Butler Cabin, Augusta National (c) Burgh Golfer

Friday, June 24, 2011

Rory McIlroy wins the US Open, not a surprise

source; Peter Macdiarmid/Getty Images

It has been several days since Rory McIlroy stunned the world with his record breaking victory at the 2011 US Open at Congressional Country Club. I say surprising not that he won. Rather, they way he blew away the field, ala Tiger in 2000. Far be it from me to analyze his performance or the records he set. As usual I will let that up to the experts who do it for a living every day.

I have to recount a phone conversation I had with my brother just after the Tiger Woods accident in November 2009.  Like all other golfers we were discussing the Tiger Slam, errrrrrrr crash and who would benefit from Tigers absence on the Professional Golf scene. He asked me who I thought would benefit the most and I told him Rory McIlroy, while he picked Phil Mickelson. He thought Phil would benefit the most because of the fanfare. Given Phil’s life situation at the time and his connection with the fans he felt Phil had the most to gain.

He wanted to know why I thought Rory McIlroy would benefit the most. First, I told him that I believed that Rory had that something special that you see in very few players. He had that extra gear that most pros do not have and cannot call on at will. We all know what that extra gear looks like as Jack and Tiger have displayed it many times in competition. Very few players can command more from their game at precisely the right moment, under pressure to win golf tournaments. Not to take anything away from the other tour players, it is just there are those special few who can take their game up a notch in majors. In my opinion, Rory is in that category. I am NOT comparing him to Tiger and Jack, all I am saying is that he has the extra gear and we saw it at Congressional.

Second, I felt that with Tiger off the tour for awhile young players like Rory would have the opportunity to grow. They would have the opportunity to win more often, gain confidence and establish themselves as champions. We all remember how intimidating Tiger was in major championships to proven tour players, let along young guys like Rory. Much of winning at the highest level is confidence and a certain swagger. You need to believe in yourself, your game and your ability to win on the back nine of a major.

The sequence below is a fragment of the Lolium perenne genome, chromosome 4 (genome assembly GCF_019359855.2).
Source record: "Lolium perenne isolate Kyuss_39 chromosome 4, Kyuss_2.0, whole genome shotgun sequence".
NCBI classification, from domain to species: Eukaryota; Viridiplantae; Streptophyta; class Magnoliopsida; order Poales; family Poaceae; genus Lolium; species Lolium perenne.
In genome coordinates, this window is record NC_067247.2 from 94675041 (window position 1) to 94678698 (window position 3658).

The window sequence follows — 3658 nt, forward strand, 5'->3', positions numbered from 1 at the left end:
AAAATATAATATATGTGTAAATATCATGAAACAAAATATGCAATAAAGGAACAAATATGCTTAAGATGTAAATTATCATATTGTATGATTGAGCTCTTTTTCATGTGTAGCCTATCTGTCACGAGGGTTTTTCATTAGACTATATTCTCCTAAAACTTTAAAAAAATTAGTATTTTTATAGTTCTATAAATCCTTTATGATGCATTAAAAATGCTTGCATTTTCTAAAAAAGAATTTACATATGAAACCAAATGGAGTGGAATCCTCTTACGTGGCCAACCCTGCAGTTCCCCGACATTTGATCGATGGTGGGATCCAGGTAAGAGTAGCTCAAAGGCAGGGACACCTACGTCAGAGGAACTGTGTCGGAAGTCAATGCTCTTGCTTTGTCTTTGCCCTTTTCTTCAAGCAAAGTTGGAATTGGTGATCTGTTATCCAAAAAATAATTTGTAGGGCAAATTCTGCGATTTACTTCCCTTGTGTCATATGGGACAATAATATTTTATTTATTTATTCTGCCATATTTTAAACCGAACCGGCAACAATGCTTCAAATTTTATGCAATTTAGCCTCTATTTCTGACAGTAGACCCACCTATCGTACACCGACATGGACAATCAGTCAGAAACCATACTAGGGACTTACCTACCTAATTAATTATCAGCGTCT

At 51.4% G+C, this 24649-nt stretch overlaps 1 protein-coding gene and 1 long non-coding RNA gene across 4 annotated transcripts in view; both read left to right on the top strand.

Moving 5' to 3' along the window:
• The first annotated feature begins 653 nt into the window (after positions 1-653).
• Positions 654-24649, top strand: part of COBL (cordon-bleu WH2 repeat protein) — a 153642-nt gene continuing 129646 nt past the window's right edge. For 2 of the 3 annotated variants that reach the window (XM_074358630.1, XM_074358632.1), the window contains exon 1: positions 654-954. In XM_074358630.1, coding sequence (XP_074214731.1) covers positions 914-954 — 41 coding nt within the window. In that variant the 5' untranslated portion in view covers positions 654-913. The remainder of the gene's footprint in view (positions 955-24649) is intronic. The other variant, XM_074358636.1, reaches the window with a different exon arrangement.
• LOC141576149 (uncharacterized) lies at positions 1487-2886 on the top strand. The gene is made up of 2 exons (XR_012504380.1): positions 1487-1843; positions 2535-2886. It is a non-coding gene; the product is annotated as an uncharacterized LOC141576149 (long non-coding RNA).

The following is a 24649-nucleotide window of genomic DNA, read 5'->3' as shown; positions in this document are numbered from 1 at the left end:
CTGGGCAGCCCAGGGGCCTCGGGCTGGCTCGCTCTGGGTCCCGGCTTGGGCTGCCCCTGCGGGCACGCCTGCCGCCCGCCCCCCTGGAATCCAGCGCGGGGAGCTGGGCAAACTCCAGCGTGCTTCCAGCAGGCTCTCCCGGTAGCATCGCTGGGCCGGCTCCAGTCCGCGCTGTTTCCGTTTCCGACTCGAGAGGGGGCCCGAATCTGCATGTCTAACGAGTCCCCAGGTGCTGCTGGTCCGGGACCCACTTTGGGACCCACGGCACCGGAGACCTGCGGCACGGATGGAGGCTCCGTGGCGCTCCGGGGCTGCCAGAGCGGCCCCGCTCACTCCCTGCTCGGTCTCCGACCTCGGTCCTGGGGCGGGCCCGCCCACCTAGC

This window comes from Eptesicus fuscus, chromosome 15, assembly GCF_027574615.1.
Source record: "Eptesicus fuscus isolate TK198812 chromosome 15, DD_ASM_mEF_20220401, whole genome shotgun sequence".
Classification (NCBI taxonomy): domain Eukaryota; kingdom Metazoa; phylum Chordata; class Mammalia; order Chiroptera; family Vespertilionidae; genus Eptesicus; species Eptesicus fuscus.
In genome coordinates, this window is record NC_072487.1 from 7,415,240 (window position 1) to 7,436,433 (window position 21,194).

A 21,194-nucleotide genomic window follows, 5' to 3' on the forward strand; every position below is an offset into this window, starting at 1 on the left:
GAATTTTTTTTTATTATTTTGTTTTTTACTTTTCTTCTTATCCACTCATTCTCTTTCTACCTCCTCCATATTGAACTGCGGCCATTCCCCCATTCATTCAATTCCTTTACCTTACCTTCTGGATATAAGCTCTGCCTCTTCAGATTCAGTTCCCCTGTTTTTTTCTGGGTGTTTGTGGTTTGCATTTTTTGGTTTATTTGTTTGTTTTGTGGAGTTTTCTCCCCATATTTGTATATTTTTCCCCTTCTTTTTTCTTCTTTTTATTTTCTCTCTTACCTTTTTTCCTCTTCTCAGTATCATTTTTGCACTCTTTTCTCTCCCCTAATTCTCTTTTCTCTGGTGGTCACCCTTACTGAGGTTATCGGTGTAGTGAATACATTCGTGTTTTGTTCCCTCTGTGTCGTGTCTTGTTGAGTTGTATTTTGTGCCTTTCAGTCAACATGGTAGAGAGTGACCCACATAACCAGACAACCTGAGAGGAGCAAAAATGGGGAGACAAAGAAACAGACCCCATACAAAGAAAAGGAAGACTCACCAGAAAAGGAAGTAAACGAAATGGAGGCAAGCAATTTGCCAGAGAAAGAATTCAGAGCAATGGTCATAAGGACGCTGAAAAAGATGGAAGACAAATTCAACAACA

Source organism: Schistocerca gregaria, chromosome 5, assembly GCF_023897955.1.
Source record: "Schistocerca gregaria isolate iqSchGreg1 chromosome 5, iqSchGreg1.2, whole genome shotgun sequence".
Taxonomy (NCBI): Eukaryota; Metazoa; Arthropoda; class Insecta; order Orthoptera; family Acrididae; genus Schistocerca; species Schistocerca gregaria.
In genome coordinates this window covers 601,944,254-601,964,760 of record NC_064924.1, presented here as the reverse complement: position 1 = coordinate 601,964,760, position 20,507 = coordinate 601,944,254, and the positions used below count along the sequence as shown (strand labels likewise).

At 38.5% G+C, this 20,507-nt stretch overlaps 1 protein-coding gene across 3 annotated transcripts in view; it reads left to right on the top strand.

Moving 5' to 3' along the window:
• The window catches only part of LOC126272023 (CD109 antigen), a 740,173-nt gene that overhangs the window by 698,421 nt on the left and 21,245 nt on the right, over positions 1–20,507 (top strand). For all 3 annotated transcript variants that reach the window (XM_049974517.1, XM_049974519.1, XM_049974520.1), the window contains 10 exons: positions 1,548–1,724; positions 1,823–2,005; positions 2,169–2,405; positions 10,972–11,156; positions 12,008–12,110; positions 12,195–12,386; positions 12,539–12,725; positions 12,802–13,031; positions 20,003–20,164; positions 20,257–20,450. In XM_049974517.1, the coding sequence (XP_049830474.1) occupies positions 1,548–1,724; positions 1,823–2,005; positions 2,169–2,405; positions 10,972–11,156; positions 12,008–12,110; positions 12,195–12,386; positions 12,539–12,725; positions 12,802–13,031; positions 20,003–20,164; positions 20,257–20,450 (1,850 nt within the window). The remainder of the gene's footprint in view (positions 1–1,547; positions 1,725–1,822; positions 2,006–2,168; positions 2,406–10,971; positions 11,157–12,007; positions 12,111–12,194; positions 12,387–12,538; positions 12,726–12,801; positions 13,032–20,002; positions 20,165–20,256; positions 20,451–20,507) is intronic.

Finally, I felt that Rory has an incredible golf swing, great short game and flowing putting stroke. Now, one can argue that many players have those same qualities and I would agree to a certain point. The difference is that Rory brings that game to the course just about every time he plays. Most players are “on” any given week in one or two of those three areas but not all three.

So, where does Rory go from here? Only time will tell. I am sure like most major champions he will be burdened with press obligations, hounded by fans, hire a new swing coach, get new equipment and be travel weary for the next year. I hope that does not happen. I hope he comes out at the Open Championship next month, puts himself in a position to win and we get a chance to see that young, great talent compete once again for a major.

With all that talent, much less pressure and tremendous confidence, it is going to be fun to watch Rory the rest of his career.

How do you think Rory will do going forward?

Friday, June 17, 2011

Watching the US Open

                                   Source www.veteranticketsfoundation.org

The US Open begins this week at Congressional Country Club in Bethesda Maryland. For Americans this is our National Championship, our oldest running competitive golf event and holds special meaning to us. I love to watch the US Open because it is a unique event in golf. Not to take anything away from the Open Championship played in Great Britain. For most American Golfers it is difficult for us to relate to the style of golf played across the pond. I have had the opportunity to attend several US Opens in person, both men’s and women’s and they are a fantastic golf event to see live.

Here are some of the reason I love to watch the US Open on TV, in person and now on the Internet;

• The US Open tests the players like no other championship. Every aspect of their game is challenged and exposed throughout the championship